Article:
The Santa Spirit

James Smith Jr. (Clarion Ledger)We’re remembering two men who loved to bring joy to children (and adults, too) by playing Santa Claus.

James Smith Jr. “had a heart as big as the state in which he was born” – Texas – “although he would never openly admit to it,” according to the obituary published in the Clarion Ledger of Jackson, Mississippi.

“Every December would find him with his snow-white hair and beard grown out and him donning his Santa suit for ‘personal appearances’ at schools, nursing homes, various children’s homes and Christmas parties, as well as the occasional one-on-one at the grocery store or gas station.”

The Clinton, Mississippi, resident, who died Nov. 30 at age 84, was raised by parents who exemplified Santa’s giving spirit.

“Smith told vivid stories of growing up in the depression-era and of how his father opened their home to other family members who had fallen on hard times,” the obit said.

John J. “Janko” Stolar Jr. played Santa Claus for various organizations and at children's homes for nearly 60 of his 82 years, according to the obituary written by Janet Romaker for the Toledo Blade.

“As Santa Claus, Mr. Stolar would deliver not only gifts, but the sparkling joy of the season,” Romaker wrote.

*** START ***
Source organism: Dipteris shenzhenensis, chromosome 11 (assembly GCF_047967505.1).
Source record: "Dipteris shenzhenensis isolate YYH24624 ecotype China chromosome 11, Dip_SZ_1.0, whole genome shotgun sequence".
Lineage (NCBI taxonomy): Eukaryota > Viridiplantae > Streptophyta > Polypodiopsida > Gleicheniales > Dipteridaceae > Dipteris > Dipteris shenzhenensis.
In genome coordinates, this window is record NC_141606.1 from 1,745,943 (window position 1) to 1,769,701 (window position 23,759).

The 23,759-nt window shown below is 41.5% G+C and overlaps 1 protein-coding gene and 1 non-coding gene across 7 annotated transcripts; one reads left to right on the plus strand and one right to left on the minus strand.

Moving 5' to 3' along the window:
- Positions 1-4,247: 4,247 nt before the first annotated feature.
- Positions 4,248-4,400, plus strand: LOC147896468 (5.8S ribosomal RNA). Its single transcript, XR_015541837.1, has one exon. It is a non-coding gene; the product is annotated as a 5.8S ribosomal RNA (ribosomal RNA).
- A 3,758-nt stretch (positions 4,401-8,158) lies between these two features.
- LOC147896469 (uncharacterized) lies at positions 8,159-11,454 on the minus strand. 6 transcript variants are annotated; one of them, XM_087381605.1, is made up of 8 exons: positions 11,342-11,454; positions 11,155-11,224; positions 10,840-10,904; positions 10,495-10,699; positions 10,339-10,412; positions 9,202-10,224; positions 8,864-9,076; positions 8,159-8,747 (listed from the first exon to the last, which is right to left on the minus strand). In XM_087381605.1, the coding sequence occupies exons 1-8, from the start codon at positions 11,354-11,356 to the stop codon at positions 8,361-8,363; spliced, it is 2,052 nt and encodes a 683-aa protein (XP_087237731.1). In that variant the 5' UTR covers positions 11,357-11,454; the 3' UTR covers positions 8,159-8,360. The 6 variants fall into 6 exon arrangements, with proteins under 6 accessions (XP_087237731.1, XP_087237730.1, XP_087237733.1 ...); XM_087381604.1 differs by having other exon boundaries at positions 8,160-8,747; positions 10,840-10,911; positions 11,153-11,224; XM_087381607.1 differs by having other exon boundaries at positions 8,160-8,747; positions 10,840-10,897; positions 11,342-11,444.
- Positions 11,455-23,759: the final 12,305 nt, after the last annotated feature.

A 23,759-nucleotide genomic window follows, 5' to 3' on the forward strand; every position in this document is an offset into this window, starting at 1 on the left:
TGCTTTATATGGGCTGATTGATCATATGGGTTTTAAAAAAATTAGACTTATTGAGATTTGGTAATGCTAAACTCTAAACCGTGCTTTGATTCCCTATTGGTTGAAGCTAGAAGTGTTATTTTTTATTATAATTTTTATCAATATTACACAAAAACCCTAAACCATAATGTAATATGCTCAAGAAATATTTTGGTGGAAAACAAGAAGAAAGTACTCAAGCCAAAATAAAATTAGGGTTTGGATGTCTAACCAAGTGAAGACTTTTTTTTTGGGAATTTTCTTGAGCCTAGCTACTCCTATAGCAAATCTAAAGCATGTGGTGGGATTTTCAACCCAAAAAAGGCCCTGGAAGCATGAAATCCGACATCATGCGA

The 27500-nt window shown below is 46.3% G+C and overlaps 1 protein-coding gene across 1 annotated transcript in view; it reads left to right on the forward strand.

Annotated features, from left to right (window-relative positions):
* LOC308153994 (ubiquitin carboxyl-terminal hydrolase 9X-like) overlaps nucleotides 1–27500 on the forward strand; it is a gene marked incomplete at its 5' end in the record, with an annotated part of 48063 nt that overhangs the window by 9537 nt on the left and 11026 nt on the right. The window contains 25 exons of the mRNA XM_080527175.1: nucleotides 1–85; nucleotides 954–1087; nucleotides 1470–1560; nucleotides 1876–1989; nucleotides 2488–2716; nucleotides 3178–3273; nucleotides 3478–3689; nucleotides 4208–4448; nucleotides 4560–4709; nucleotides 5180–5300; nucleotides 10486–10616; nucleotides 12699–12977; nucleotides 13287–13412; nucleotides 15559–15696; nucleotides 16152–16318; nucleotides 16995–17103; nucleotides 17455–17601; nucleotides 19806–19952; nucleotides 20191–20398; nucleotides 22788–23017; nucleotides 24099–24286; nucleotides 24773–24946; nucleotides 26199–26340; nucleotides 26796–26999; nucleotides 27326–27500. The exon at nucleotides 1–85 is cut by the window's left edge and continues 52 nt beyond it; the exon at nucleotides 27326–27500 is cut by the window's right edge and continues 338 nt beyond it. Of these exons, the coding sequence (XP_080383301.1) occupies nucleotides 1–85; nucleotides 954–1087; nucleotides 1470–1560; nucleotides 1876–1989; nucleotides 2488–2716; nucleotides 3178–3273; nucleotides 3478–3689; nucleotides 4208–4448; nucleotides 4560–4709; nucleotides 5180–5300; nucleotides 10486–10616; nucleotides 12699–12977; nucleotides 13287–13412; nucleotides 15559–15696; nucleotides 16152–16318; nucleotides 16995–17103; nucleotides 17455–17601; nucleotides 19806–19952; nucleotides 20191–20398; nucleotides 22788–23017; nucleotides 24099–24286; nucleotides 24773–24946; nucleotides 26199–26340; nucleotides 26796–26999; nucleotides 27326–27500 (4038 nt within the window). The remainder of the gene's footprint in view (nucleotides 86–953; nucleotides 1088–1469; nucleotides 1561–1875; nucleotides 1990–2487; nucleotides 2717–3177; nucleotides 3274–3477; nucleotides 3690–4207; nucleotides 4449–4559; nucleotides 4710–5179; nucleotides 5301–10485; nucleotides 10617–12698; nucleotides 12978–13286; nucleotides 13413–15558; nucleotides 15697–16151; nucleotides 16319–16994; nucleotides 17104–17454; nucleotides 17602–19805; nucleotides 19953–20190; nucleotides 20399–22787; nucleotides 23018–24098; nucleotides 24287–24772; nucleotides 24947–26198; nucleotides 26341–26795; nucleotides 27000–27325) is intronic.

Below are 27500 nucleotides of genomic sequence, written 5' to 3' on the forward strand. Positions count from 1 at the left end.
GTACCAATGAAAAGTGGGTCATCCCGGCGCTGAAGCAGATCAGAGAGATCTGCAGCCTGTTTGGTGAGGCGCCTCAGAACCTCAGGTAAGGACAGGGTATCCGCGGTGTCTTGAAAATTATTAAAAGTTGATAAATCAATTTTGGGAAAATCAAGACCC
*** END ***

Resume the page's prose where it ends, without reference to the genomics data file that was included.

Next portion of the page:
“On Christmas Eve, after fasting all day, the Stolar family, with roots in Austria-Hungary, would share homemade lentil and mushroom soups, breads and pastries. Amid the hubbub of the holiday celebration, Mr. Stolar would slip away, returning as Santa. Mr. Stolar inherited the role of Santa from his father, John Stolar Sr., and he wore the same suit that had come over on the boat with the immigrant.”

Romaker relates stories about Stolar acquiring a “$10,000 Santa costume - with real fur trim and a beard made from yak’s hair” and taking lessons “in how to apply makeup to transition to Mr. Claus.”

Two months before he died Dec. 2, the ailing Stolar gave the Santa suit to his son to continue the family tradition.

“You never know how many children’s lives you touch until you put that suit on,” Stolar used to tell his family.

“No amount of money, Mr. Stolar would say, could equal the happiness you feel when you light up the life of a child at Christmastime.”

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This post was contributed by Alana Baranick, a freelance obituary writer. She is director of the Society of Professional Obituary Writers and chief author of Life on the Death Beat: A Handbook for Obituary Writers.